Monday, March 16, 2009

Our weak government and corporate blackmail

marjorie says...

Former Labor Secretary Robert Reich on the apparent thumbing of its nose by AIG Insurance to the federal government's demand that it not hand out at least a $100 million in executive bonuses:

This sordid story of government helplessness in the face of massive taxpayer commitments illustrates better than anything to date why the government should take over any institution that's "too big to fail" and which has cost taxpayers dearly. Such institutions are no longer within the capitalist system because they are no longer accountable to the market. So to whom should they be accountable? When taxpayers have put up, and essentially own, a large portion of their assets, AIG and other behemoths should be accountable to taxpayers. When our very own Secretary of the Treasury cannot make stick his decision that AIG's bonuses should not be paid, only one conclusion can be drawn: AIG is accountable to no one. Our democracy is seriously broken.

Reich is right, to an extent. He fails to acknowledge that our democracy has always been a highly controlled system, with a government that often acts as an arm of big corporations.

A good example is probably going to happen this very week, when the state legislature agrees to let Sun Cal Corporation pad its bottom line with tax payer money to the tune of about $800 million over the next quarter century.

We've already done that for Mesa del Sol, and you can bet that both companies will be coming back with their hands out again, for more.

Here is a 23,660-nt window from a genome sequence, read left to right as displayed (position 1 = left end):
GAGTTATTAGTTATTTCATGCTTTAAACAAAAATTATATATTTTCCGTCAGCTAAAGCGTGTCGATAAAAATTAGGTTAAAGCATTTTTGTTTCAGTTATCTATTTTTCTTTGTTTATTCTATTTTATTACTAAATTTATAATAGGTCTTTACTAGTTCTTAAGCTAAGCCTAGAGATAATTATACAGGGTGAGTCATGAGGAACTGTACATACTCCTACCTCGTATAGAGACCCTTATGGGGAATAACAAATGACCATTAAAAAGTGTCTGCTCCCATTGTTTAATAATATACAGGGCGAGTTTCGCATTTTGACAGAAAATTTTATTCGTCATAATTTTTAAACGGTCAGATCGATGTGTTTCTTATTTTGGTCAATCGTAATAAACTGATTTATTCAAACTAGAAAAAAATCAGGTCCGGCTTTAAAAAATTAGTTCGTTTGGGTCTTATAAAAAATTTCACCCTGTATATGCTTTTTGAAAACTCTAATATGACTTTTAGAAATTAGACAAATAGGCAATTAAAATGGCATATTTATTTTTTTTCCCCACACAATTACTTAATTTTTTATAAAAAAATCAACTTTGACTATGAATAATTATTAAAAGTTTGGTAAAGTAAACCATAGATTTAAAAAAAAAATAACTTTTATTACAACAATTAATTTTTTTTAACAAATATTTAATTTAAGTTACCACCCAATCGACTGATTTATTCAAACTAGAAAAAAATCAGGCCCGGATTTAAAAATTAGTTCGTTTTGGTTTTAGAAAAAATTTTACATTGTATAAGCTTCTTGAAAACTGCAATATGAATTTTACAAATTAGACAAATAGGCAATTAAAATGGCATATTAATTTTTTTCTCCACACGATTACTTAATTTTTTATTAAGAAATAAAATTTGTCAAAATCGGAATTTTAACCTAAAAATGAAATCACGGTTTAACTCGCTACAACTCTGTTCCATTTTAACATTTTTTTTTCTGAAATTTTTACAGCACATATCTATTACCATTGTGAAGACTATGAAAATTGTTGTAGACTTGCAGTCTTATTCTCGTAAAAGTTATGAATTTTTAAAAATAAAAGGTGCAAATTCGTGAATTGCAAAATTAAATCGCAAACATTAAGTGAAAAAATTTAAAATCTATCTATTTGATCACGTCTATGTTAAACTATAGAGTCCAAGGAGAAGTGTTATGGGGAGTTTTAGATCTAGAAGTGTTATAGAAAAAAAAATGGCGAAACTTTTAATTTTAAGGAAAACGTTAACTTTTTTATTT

Sun Cal says they won't even issue the bonds until they've built the infrastructure and proven they can successfully raise the tax base. So, they're going to operate at a deficit until then? No, this means they don't need the bond money to build their project.

It's corporate blackmail, pure and simple--Sun Cal says they'll simply build sprawling housing tracts otherwise, with big box stores.

And as ever, our very weak government is going to fall for it. To a company that is experiencing mass bankruptcies in other states.

Have they not noticed that there is no market for those sprawling housing tracts?

It's business as usual. But what may be the case is that New Mexico hasn't actually realized yet that--whatever you want to call it--this system we have is indeed broken.

Caution and prudence should be the raison d'etre at the Roundhouse when it comes to corporate tax subsidies. Especially when it comes to diverting huge future tax revenue streams to a massive out of state real estate company that is struggling to salvage major projects throughout the west.